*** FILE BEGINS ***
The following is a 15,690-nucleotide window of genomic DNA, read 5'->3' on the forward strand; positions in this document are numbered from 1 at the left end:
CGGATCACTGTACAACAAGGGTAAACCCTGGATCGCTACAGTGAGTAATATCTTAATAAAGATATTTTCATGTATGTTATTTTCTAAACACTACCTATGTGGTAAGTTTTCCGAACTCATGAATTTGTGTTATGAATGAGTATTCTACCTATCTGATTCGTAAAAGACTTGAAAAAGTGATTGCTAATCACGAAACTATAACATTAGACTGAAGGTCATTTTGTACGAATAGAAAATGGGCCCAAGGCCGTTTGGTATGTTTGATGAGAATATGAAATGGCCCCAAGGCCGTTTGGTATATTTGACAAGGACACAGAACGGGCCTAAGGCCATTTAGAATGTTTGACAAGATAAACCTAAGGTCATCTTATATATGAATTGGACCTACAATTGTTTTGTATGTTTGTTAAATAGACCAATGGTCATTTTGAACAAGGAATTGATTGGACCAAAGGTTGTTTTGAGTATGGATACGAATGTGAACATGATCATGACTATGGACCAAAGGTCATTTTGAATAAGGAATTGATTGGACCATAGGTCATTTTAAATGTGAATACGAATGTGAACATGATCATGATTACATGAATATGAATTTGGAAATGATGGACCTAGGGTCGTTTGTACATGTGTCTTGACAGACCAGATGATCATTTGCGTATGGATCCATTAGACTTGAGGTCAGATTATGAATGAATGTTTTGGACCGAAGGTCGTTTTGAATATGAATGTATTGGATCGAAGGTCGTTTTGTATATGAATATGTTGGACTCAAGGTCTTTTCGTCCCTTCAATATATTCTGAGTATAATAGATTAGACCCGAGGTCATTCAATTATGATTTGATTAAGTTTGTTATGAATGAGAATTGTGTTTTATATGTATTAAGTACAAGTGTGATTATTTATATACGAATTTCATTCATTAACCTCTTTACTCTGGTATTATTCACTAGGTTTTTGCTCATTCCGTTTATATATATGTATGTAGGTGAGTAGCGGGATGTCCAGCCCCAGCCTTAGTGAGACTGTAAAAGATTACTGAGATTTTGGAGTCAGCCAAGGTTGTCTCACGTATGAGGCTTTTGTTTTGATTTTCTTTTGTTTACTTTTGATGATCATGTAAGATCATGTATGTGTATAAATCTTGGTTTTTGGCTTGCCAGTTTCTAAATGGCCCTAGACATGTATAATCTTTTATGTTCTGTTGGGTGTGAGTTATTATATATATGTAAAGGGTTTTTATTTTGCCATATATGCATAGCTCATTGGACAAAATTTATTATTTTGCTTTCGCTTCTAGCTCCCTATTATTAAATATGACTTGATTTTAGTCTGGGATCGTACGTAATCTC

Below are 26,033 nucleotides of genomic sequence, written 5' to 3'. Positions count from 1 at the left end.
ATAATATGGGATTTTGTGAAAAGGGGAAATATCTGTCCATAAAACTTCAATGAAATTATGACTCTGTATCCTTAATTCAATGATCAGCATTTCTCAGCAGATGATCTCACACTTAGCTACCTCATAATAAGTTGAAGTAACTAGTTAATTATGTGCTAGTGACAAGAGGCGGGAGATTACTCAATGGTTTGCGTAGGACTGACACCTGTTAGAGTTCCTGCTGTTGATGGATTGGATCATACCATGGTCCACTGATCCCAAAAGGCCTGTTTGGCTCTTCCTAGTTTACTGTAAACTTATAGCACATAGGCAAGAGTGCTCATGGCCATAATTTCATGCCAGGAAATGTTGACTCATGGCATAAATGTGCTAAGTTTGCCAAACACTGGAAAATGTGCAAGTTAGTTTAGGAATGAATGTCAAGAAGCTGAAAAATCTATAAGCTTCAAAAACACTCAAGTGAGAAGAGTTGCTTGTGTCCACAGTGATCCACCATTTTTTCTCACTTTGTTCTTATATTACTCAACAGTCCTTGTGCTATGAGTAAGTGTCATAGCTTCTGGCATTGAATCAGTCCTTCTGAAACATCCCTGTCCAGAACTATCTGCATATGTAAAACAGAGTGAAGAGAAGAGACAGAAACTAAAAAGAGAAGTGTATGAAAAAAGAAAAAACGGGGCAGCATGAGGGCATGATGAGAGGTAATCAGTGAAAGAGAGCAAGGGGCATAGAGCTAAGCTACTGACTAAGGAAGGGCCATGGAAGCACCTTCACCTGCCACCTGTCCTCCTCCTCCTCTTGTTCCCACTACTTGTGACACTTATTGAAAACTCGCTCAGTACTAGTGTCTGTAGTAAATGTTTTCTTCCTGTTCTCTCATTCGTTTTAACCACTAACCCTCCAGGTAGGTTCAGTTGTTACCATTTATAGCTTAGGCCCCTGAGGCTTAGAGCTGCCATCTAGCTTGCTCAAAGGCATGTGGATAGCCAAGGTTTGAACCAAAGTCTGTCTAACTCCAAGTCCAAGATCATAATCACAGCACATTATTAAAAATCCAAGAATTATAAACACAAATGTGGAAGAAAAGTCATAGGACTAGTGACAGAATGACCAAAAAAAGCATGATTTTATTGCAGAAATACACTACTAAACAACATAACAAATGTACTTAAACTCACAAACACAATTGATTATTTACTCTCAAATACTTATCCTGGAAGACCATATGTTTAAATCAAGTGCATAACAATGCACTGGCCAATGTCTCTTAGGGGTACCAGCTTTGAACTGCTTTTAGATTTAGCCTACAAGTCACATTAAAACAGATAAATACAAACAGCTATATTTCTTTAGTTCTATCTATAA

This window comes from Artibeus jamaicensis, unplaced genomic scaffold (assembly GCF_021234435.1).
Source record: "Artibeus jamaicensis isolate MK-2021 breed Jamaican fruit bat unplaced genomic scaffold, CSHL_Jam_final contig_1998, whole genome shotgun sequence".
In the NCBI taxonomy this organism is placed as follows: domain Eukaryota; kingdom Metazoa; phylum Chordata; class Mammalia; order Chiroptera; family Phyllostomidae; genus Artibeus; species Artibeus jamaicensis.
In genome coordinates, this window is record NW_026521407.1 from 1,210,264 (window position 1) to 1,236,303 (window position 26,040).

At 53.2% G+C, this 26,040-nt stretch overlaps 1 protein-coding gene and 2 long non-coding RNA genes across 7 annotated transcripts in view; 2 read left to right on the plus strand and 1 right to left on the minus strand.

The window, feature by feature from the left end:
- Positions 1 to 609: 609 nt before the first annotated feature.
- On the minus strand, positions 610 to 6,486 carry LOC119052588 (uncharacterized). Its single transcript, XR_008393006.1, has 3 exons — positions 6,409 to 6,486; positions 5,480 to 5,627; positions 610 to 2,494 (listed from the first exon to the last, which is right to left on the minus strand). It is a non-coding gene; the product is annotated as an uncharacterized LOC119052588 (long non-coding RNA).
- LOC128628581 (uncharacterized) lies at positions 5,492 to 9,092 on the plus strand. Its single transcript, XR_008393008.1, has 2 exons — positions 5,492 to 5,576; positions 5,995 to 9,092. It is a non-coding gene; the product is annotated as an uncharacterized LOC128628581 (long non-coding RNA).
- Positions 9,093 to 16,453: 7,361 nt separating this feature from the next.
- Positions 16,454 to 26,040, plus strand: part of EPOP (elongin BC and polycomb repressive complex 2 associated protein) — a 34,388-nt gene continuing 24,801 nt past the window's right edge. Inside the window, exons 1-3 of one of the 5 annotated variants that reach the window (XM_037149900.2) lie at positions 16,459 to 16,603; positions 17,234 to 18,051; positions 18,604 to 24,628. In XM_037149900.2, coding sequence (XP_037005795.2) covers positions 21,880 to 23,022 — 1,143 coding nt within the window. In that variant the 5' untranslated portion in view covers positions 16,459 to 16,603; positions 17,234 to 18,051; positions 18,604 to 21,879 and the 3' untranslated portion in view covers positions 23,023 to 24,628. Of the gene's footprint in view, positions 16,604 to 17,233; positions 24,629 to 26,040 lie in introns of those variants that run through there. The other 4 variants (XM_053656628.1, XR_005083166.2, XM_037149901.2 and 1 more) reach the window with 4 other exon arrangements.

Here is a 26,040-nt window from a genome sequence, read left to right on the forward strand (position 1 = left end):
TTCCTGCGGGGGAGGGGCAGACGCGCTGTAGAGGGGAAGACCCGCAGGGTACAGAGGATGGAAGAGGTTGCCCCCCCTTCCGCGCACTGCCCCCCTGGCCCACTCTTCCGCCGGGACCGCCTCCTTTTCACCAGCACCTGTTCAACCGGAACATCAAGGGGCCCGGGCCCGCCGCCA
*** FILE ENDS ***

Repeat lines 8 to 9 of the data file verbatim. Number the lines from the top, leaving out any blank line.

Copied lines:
In genome coordinates, this window is record NW_026521407.1 from 1,210,264 (window position 1) to 1,236,303 (window position 26,040).

At 53.2% G+C, this 26,040-nt stretch overlaps 1 protein-coding gene and 2 long non-coding RNA genes across 7 annotated transcripts in view; 2 read left to right on the plus strand and 1 right to left on the minus strand.